Electronic Warfare counters improvised explosive devices (IEDs)

The first war of the 21st century introduced American soldiers to the horrors of IEDs. Between 50-65 percent of Americans killed or wounded in combat were victims of IEDs that were either worn as suicide vests, packed into suicide vehicles, buried in the ground or hidden in buildings, according to the Pentagon's Joint IED Defeat Organization (JIEDDO). This means that 3,100 soldiers died and 33,000 were wounded, included 1800 who lost limbs in either country.

To counter these insidious devices, the Lockheed Martin Symphony system was developed. It is officially known as a radio-controlled improvised explosive device defeat system. Symphony is a ground EW system that works in concert with other jamming technologies to prevent IEDs from killing U.S troops.

Unsurprisingly, software becomes a crucial part of expanding EW capabilities for ground forces. The software-defined radio (SDR) is a hardware device whose nature can change in real-time with changes to its software. And it's getting more attention through the EW initiative known as the C4ISR/EW Modular Open Suite of Standards (CMOSS), which seeks to use software-defined radio more broadly.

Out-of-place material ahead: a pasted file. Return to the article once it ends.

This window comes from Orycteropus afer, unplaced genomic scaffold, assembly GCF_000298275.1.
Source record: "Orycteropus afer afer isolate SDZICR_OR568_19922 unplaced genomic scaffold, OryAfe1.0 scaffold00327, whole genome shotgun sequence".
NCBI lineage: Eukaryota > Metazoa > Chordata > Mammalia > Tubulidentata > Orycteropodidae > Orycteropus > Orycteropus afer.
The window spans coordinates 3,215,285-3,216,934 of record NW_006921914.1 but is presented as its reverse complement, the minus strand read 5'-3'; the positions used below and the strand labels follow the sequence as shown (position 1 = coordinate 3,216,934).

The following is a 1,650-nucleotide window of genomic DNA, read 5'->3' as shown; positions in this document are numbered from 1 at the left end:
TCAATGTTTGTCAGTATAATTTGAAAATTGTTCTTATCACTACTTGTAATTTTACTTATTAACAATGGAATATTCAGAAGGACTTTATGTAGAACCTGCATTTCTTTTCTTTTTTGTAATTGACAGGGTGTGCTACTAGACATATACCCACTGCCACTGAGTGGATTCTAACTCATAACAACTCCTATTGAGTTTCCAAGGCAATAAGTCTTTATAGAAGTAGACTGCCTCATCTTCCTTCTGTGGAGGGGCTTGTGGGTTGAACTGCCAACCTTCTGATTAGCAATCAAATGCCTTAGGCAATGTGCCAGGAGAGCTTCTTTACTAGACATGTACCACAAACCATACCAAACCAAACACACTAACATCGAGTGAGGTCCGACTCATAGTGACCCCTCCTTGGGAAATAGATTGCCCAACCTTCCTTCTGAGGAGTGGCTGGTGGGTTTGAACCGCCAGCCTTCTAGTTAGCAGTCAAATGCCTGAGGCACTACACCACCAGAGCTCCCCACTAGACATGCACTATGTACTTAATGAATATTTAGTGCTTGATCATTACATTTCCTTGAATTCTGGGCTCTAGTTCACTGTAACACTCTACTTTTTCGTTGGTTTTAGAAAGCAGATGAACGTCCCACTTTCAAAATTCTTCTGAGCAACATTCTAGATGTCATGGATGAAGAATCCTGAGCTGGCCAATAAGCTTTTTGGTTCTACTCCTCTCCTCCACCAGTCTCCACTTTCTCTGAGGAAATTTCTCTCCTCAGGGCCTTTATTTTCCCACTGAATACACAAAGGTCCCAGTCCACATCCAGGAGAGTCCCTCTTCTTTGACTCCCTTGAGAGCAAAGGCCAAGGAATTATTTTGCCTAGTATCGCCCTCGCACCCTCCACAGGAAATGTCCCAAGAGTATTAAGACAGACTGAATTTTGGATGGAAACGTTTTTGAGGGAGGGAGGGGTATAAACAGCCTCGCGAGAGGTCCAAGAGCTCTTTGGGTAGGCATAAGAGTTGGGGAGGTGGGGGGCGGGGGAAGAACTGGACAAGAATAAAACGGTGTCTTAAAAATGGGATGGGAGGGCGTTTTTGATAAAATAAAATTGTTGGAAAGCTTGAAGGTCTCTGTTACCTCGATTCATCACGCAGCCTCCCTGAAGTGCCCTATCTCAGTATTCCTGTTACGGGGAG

This means that soldiers can use a jammer's power amplifier to broadcast communications or reverse it and use it as a jammer, giving the hardware more flexibility via software changes.

The Versatile Radio Observation and Direction (VROD) Dismounted Electronic Support and Attack system is another example of software-defined radio system destined for integration with European tactical forces. Warfighters using this system are given the ability to "see" electronic frequencies in a virtual map of a given location's electronic environment. They can then hone in on specific frequencies in the spectrum to launch attacks.

Army cyber operations specialists from the Expeditionary Cyber Support Detachment, 782nd Military Intelligence Battalion (Cyber), from Fort Gordon, Ga., provided offensive cyber operations as part of the Cyber-Electromagnetic Activities (CEMA) Support to Corps and Below (CSCB) program. (Image courtesy of the U.S. Army.)